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When Shaming Goes Corporate

November 5, 2015

Body-shaming, slut-shaming, fat-shaming, pet-shaming, parent-shaming, gender-shaming … it seems like the word “shaming” shows up in my social media feeds more than once a day.

In general, people agree that shaming is bad. Making someone feel bad about themselves for their weight, height, how they dress, etc. is mean. Making someone feel bad because they are a stay at home parent or because they have a job when they should be home with their kid(s) is mean. Making someone feel bad because they let their kids eat chocolate for breakfast or because they never let their kids eat chocolate or because they do or don’t use the cry-it-out method is mean. Making someone feel bad because they’re a member of the LGBT community is mean.

And now it seems we have a new type of shaming appearing on the scene. We’re rapidly approaching the holiday season, and something else I’ve seen on my news feeds a lot is a list of the stores that won’t be open on Thanksgiving Day. According to this article,

In one of the most noticeable trends thus far in the holiday shopping season, several mall mainstays are engaged in an aggressive game of Thanksgiving store hour one-upmanship. The skirmishes began with Macy’s announcement it would open for “Black Friday” sales starting at 6 p.m. on Thanksgiving night, two hours earlier than last year ... Kohl’s and Sears, among others, are matching Macy’s ... while J.C. Penney is trying to trump the competition with a 5 p.m. opening.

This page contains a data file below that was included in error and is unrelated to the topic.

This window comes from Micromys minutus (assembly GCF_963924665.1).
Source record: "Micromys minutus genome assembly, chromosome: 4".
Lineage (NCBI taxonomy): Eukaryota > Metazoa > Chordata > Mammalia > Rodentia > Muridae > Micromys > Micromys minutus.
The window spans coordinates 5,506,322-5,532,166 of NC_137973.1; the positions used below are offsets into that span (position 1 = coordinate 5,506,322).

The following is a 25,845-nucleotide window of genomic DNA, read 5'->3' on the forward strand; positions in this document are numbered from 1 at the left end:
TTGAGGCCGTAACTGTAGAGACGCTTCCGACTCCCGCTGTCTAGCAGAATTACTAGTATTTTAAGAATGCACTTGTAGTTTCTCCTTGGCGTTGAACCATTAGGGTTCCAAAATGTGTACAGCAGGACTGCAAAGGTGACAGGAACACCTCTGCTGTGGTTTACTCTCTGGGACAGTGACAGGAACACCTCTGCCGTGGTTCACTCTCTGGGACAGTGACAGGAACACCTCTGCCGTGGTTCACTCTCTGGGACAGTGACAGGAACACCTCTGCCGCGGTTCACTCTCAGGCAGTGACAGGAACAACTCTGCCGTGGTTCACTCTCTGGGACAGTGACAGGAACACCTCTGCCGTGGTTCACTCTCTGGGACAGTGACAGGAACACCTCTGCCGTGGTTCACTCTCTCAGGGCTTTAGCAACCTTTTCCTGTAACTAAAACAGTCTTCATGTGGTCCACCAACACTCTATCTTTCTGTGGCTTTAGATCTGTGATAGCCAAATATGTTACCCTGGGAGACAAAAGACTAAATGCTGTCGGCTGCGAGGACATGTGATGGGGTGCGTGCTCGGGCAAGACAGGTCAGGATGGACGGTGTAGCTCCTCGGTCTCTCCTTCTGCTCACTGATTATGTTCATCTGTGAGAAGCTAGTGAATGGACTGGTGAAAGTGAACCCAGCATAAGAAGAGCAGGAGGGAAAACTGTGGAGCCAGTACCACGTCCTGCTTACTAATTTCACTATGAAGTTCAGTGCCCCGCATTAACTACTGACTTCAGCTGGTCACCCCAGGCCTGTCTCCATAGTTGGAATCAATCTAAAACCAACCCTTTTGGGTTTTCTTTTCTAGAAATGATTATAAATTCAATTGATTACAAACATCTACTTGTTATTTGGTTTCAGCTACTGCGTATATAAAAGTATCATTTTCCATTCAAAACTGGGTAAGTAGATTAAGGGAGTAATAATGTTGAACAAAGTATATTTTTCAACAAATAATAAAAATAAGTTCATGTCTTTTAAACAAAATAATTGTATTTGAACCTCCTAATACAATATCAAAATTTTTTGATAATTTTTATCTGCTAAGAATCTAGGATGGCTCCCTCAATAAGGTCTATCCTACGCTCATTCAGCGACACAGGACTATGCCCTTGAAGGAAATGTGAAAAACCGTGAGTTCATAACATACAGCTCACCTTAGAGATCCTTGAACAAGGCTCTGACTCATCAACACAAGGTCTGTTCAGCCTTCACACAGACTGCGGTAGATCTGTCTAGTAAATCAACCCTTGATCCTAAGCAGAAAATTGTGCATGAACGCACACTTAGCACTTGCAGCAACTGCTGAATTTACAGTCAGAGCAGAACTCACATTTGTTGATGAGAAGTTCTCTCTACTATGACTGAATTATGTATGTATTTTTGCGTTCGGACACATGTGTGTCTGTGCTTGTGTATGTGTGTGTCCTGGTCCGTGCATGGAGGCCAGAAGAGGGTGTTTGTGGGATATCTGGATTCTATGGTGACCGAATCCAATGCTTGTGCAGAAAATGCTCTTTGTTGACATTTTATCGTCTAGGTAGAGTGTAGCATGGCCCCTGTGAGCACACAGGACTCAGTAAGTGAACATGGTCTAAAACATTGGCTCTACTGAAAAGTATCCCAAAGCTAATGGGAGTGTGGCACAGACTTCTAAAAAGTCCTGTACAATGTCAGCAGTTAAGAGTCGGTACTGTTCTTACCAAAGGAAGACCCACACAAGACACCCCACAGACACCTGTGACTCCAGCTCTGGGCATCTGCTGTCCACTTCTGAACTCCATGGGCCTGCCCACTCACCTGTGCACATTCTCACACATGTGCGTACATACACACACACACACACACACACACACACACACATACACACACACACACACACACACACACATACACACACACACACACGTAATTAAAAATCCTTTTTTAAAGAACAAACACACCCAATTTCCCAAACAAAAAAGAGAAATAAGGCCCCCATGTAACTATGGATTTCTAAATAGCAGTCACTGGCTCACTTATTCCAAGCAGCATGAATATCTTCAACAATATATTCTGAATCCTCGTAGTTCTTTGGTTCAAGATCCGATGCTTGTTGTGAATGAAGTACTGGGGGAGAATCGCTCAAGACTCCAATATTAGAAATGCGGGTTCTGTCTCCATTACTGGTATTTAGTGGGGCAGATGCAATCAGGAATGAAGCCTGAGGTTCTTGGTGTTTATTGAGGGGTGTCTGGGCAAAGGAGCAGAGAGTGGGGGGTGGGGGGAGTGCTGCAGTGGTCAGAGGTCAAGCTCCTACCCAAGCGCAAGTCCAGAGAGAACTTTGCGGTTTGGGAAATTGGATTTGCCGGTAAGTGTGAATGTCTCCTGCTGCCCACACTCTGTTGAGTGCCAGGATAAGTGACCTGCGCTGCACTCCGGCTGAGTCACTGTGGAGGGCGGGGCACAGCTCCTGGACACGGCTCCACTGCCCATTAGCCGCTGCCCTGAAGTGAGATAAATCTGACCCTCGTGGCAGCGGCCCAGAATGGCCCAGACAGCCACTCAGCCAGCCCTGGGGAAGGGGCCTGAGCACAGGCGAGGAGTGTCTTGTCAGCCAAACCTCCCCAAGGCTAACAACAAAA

But some stores aren’t having it. Among them are Costco, BJ’s, Sam’s Club, Lowe’s, PetCo, Dillard’s, Nordstrom, GameStop, DSW, Burlington Coat Factory, Marshall’s, and T.J. Maxx. Those retailers have chosen to stay closed for Thanksgiving, catering to the roughly 60% of Americans who answered a consumer poll saying that they “‘hate' or ‘dislike' the fact that stores open on Thanksgiving."

Is this a good marketing move? These stores will lose hundreds of sales and thousands of dollars by not starting the biggest shopping day of the year — Black Friday, of course — on Thursday like their competition.

Enter corporate shaming. The article even uses the word “shaming," saying

To play up to the legions of Americans who want to keep Thanksgiving as sacred and shopping-free as possible, it makes sense for retailers ... to promote the fact that they’re staying closed on the holiday … to stealthily shame [competitor stores] without overtly blaming them for “ruining Thanksgiving.”

For example, the TJ Maxx spokesperson said: “We consider ourselves an Associate-friendly Company, and, we are pleased to give our Associates the time to enjoy the Thanksgiving holiday with family and friends.”

It doesn’t take much reading between the lines to see that TJ Maxx is calling retailers that force employees to work on Thanksgiving unfriendly so that maybe, next year, other companies will feel guilty about opening on Thanksgiving Day.

Is shaming a new marketing tool, or are we just giving something old a new name? Does it or will it work? And if it does work, is it really the best way? Tell us what you think.

Courtney Stallings
Written by Courtney Stallings

Courtney writes and edits content for Leading Results and their clients. She has been described as a Grammar Nazi and enjoys crafting writing with excellent spelling, punctuation, and grammar.

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